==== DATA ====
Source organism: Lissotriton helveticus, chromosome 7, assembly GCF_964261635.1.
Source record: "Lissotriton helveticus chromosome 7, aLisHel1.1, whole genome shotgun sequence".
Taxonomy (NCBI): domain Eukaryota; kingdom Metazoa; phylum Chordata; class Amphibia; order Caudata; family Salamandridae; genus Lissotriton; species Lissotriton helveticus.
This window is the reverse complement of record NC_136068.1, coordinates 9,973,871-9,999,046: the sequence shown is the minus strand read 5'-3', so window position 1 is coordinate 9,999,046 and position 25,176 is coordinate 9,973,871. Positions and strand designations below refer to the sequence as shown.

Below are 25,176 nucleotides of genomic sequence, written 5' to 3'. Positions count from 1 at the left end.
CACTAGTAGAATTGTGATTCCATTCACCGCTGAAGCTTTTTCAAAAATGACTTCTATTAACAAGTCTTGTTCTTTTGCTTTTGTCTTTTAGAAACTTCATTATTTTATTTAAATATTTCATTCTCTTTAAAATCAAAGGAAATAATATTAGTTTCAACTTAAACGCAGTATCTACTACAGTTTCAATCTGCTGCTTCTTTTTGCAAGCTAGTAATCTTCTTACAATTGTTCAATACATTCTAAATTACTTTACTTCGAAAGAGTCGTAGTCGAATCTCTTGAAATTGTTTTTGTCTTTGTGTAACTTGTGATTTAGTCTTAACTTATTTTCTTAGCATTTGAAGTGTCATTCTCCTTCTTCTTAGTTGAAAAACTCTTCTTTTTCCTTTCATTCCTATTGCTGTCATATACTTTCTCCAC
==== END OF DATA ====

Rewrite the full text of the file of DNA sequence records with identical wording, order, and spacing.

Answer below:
Source organism: Lissotriton helveticus, chromosome 7, assembly GCF_964261635.1.
Source record: "Lissotriton helveticus chromosome 7, aLisHel1.1, whole genome shotgun sequence".
Taxonomy (NCBI): domain Eukaryota; kingdom Metazoa; phylum Chordata; class Amphibia; order Caudata; family Salamandridae; genus Lissotriton; species Lissotriton helveticus.
This window is the reverse complement of record NC_136068.1, coordinates 9,973,871-9,999,046: the sequence shown is the minus strand read 5'-3', so window position 1 is coordinate 9,999,046 and position 25,176 is coordinate 9,973,871. Positions and strand designations below refer to the sequence as shown.

Below are 25,176 nucleotides of genomic sequence, written 5' to 3'. Positions count from 1 at the left end.
CACTAGTAGAATTGTGATTCCATTCACCGCTGAAGCTTTTTCAAAAATGACTTCTATTAACAAGTCTTGTTCTTTTGCTTTTGTCTTTTAGAAACTTCATTATTTTATTTAAATATTTCATTCTCTTTAAAATCAAAGGAAATAATATTAGTTTCAACTTAAACGCAGTATCTACTACAGTTTCAATCTGCTGCTTCTTTTTGCAAGCTAGTAATCTTCTTACAATTGTTCAATACATTCTAAATTACTTTACTTCGAAAGAGTCGTAGTCGAATCTCTTGAAATTGTTTTTGTCTTTGTGTAACTTGTGATTTAGTCTTAACTTATTTTCTTAGCATTTGAAGTGTCATTCTCCTTCTTCTTAGTTGAAAAACTCTTCTTTTTCCTTTCATTCCTATTGCTGTCATATACTTTCTCCAC